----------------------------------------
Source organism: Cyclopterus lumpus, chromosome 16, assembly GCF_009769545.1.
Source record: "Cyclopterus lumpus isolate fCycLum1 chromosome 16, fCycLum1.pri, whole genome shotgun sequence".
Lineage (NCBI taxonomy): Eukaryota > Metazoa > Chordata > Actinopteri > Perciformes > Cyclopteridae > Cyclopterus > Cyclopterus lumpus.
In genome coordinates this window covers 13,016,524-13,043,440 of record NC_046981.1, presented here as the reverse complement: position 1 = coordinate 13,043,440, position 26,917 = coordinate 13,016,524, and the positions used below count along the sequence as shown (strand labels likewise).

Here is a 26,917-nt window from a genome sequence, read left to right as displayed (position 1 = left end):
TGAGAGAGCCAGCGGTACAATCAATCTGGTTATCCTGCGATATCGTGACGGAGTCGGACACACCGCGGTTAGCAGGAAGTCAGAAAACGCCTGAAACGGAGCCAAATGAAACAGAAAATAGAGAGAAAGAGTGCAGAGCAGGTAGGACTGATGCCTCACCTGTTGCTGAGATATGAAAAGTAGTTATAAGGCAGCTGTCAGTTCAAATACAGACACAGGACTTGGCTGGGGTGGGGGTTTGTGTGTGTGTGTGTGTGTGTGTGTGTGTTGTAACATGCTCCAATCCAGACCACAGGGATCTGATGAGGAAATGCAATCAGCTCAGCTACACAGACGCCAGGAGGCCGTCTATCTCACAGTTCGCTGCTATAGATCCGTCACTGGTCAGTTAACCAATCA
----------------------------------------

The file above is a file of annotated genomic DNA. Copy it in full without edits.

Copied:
Source organism: Cyclopterus lumpus, chromosome 16, assembly GCF_009769545.1.
Source record: "Cyclopterus lumpus isolate fCycLum1 chromosome 16, fCycLum1.pri, whole genome shotgun sequence".
Lineage (NCBI taxonomy): Eukaryota > Metazoa > Chordata > Actinopteri > Perciformes > Cyclopteridae > Cyclopterus > Cyclopterus lumpus.
In genome coordinates this window covers 13,016,524-13,043,440 of record NC_046981.1, presented here as the reverse complement: position 1 = coordinate 13,043,440, position 26,917 = coordinate 13,016,524, and the positions used below count along the sequence as shown (strand labels likewise).

Here is a 26,917-nt window from a genome sequence, read left to right as displayed (position 1 = left end):
TGAGAGAGCCAGCGGTACAATCAATCTGGTTATCCTGCGATATCGTGACGGAGTCGGACACACCGCGGTTAGCAGGAAGTCAGAAAACGCCTGAAACGGAGCCAAATGAAACAGAAAATAGAGAGAAAGAGTGCAGAGCAGGTAGGACTGATGCCTCACCTGTTGCTGAGATATGAAAAGTAGTTATAAGGCAGCTGTCAGTTCAAATACAGACACAGGACTTGGCTGGGGTGGGGGTTTGTGTGTGTGTGTGTGTGTGTGTGTGTGTTGTAACATGCTCCAATCCAGACCACAGGGATCTGATGAGGAAATGCAATCAGCTCAGCTACACAGACGCCAGGAGGCCGTCTATCTCACAGTTCGCTGCTATAGATCCGTCACTGGTCAGTTAACCAATCA